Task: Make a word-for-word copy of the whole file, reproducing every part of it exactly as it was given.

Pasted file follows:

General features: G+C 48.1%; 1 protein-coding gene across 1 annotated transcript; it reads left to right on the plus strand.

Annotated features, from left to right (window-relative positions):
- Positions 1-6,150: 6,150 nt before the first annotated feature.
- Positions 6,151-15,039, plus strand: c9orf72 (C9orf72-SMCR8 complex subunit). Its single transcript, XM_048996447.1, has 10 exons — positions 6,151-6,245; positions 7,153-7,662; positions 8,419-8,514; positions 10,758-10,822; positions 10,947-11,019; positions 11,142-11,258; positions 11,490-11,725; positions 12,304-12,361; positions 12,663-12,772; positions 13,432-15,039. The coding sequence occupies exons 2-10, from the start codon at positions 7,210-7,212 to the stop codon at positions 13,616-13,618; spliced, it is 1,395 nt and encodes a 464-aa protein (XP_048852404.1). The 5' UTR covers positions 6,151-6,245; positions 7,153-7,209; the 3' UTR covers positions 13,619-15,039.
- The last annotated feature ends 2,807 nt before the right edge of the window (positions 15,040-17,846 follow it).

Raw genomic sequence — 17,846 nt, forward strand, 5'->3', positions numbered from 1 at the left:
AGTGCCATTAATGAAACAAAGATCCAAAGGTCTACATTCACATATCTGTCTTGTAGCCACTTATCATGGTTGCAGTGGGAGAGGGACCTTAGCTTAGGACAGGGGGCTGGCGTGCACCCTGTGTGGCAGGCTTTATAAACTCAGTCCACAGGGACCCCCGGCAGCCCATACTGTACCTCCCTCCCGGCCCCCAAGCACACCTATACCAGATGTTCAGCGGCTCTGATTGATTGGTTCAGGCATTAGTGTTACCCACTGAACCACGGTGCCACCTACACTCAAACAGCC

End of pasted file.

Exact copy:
General features: G+C 48.1%; 1 protein-coding gene across 1 annotated transcript; it reads left to right on the plus strand.

Annotated features, from left to right (window-relative positions):
- Positions 1-6,150: 6,150 nt before the first annotated feature.
- Positions 6,151-15,039, plus strand: c9orf72 (C9orf72-SMCR8 complex subunit). Its single transcript, XM_048996447.1, has 10 exons — positions 6,151-6,245; positions 7,153-7,662; positions 8,419-8,514; positions 10,758-10,822; positions 10,947-11,019; positions 11,142-11,258; positions 11,490-11,725; positions 12,304-12,361; positions 12,663-12,772; positions 13,432-15,039. The coding sequence occupies exons 2-10, from the start codon at positions 7,210-7,212 to the stop codon at positions 13,616-13,618; spliced, it is 1,395 nt and encodes a 464-aa protein (XP_048852404.1). The 5' UTR covers positions 6,151-6,245; positions 7,153-7,209; the 3' UTR covers positions 13,619-15,039.
- The last annotated feature ends 2,807 nt before the right edge of the window (positions 15,040-17,846 follow it).

Raw genomic sequence — 17,846 nt, forward strand, 5'->3', positions numbered from 1 at the left:
AGTGCCATTAATGAAACAAAGATCCAAAGGTCTACATTCACATATCTGTCTTGTAGCCACTTATCATGGTTGCAGTGGGAGAGGGACCTTAGCTTAGGACAGGGGGCTGGCGTGCACCCTGTGTGGCAGGCTTTATAAACTCAGTCCACAGGGACCCCCGGCAGCCCATACTGTACCTCCCTCCCGGCCCCCAAGCACACCTATACCAGATGTTCAGCGGCTCTGATTGATTGGTTCAGGCATTAGTGTTACCCACTGAACCACGGTGCCACCTACACTCAAACAGCC